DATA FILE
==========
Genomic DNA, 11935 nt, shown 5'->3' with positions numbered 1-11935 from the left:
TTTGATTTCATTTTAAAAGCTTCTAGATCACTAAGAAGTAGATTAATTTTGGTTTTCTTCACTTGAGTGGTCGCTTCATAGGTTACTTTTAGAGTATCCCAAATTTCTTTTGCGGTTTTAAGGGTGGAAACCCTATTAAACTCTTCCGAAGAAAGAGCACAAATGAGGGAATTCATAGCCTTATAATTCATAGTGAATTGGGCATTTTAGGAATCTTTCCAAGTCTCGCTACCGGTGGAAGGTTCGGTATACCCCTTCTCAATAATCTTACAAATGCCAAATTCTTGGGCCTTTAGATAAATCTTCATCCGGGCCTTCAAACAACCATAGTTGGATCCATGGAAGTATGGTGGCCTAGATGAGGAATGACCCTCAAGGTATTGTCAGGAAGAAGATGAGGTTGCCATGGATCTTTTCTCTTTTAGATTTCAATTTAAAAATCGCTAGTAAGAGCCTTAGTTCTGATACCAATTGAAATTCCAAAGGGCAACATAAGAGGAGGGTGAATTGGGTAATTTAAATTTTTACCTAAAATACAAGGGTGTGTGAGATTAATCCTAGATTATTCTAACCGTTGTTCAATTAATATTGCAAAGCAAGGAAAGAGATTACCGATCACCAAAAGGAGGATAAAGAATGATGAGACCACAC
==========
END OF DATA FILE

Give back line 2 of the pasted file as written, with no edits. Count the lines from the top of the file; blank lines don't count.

TTTGATTTCATTTTAAAAGCTTCTAGATCACTAAGAAGTAGATTAATTTTGGTTTTCTTCACTTGAGTGGTCGCTTCATAGGTTACTTTTAGAGTATCCCAAATTTCTTTTGCGGTTTTAAGGGTGGAAACCCTATTAAACTCTTCCGAAGAAAGAGCACAAATGAGGGAATTCATAGCCTTATAATTCATAGTGAATTGGGCATTTTAGGAATCTTTCCAAGTCTCGCTACCGGTGGAAGGTTCGGTATACCCCTTCTCAATAATCTTACAAATGCCAAATTCTTGGGCCTTTAGATAAATCTTCATCCGGGCCTTCAAACAACCATAGTTGGATCCATGGAAGTATGGTGGCCTAGATGAGGAATGACCCTCAAGGTATTGTCAGGAAGAAGATGAGGTTGCCATGGATCTTTTCTCTTTTAGATTTCAATTTAAAAATCGCTAGTAAGAGCCTTAGTTCTGATACCAATTGAAATTCCAAAGGGCAACATAAGAGGAGGGTGAATTGGGTAATTTAAATTTTTACCTAAAATACAAGGGTGTGTGAGATTAATCCTAGATTATTCTAACCGTTGTTCAATTAATATTGCAAAGCAAGGAAAGAGATTACCGATCACCAAAAGGAGGATAAAGAATGATGAGACCACAC